As you can see, we spent the majority of our time discussing attitudes about guns and why people might oppose or support gun control measures. What I would like you to do is to return to the original pre-writing question and answer that along with your choice of questions below:
- Does America have a gun problem, a violence problem, a mental health problem, or a toxic masculinity problem? Do we have a combination of these problems? Why or why not?
- Is there another problem that is plaguing America besides any of the four listed above? If so, what is it and how is it negatively affecting America? If not, don’t answer this question.
- Listening to some of the gun control measures we had discussed the past 2 days, which of those would you support? Why?
- If you think America has primarily a violence problem, what kinds of solutions can you envision would help address the problem? Explain.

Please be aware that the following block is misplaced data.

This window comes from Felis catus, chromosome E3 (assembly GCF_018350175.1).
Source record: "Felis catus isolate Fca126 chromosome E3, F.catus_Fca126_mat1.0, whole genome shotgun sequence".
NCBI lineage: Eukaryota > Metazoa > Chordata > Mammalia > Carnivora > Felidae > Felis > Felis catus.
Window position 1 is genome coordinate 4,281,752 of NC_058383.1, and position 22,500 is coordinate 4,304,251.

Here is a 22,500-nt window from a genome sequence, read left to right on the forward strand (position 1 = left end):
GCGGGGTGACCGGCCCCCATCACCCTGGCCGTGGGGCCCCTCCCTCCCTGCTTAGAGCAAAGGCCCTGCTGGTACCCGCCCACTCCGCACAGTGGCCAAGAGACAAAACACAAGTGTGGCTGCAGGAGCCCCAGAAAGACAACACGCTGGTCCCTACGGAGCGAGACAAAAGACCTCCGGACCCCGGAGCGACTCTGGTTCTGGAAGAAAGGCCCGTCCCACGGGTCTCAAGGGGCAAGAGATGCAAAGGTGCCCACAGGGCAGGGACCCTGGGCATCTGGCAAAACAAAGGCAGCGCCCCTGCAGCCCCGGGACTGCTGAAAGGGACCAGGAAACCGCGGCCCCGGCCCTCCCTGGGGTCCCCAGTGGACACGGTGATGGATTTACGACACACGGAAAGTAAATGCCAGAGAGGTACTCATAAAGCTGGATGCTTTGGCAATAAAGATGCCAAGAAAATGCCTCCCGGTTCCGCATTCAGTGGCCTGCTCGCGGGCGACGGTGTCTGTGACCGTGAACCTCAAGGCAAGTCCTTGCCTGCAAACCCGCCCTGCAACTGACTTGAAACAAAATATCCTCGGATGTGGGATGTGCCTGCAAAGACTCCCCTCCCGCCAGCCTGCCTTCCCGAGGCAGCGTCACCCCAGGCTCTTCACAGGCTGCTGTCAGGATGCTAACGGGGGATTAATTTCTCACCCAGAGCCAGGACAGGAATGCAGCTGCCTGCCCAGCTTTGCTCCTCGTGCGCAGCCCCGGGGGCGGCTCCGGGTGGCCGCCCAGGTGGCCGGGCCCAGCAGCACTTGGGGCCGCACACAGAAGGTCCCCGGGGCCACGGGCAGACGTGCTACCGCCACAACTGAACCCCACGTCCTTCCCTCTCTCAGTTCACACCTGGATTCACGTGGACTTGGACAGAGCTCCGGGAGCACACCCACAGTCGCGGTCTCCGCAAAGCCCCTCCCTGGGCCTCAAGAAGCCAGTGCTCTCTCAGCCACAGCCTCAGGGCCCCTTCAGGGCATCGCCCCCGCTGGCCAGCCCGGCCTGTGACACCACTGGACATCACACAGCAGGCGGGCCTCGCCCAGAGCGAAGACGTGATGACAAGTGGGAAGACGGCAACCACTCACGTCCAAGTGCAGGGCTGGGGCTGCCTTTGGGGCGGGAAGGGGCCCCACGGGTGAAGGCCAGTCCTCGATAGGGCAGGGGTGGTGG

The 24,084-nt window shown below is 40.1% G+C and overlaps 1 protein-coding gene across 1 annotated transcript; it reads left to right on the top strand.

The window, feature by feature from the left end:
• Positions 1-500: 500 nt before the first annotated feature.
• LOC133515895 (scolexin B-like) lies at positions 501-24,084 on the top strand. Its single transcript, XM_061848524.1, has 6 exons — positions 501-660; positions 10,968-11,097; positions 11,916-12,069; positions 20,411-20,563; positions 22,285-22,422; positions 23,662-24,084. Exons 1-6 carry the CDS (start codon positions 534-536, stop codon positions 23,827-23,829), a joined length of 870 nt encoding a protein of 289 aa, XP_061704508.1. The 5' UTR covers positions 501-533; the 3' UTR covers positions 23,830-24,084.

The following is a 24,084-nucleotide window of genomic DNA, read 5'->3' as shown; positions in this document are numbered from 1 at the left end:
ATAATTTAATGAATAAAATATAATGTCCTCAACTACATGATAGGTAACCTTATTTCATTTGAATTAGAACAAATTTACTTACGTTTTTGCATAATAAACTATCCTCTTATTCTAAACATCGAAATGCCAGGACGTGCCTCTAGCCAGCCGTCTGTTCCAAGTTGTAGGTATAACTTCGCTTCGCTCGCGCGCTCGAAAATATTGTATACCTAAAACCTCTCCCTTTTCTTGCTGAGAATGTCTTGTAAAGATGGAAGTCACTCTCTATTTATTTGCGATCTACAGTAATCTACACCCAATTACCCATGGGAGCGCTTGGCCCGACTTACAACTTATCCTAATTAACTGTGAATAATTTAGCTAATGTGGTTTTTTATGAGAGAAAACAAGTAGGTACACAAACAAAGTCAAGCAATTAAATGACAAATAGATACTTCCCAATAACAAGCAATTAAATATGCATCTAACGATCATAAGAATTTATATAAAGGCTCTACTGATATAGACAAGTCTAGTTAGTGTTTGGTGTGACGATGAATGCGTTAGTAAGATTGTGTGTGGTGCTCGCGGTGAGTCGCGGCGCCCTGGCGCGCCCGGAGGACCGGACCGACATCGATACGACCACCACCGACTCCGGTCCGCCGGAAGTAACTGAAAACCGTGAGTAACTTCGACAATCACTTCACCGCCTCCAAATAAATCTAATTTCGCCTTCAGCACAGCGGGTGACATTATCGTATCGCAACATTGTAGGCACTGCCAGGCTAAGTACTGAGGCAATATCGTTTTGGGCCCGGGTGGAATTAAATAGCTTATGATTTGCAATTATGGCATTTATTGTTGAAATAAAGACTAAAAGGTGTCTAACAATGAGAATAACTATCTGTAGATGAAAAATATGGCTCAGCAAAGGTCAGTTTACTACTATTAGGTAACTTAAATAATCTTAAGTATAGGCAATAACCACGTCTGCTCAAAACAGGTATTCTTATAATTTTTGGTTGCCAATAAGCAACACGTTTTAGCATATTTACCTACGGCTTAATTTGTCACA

- If you think America has primarily a mental health crisis, what kinds of solutions can you envision would help address the problem? Explain.
- What are your thoughts on the concept of toxic masculinity? Is it real or is it some kind of made-up thing to target men for being naturally aggressive? Or is it something else? Explain why. (This definition comes from Wikipedia – Toxic masculinity is thus defined by adherence to traditional male gender roles that consequently stigmatize and limit the emotions boys and men may comfortably express while elevating other emotions such as anger. It is marked by economic, political, and social expectations that men seek and achieve dominance.)
You must answer question #1 and then pick two additional ones to share your thoughts about. If you use anything that is not your own original thought, please follow my example here and cite your sources. Your total answer for all 3 questions should achieve a minimum of 400 words total. Due Tuesday night, May 23, by 11:59 p.m.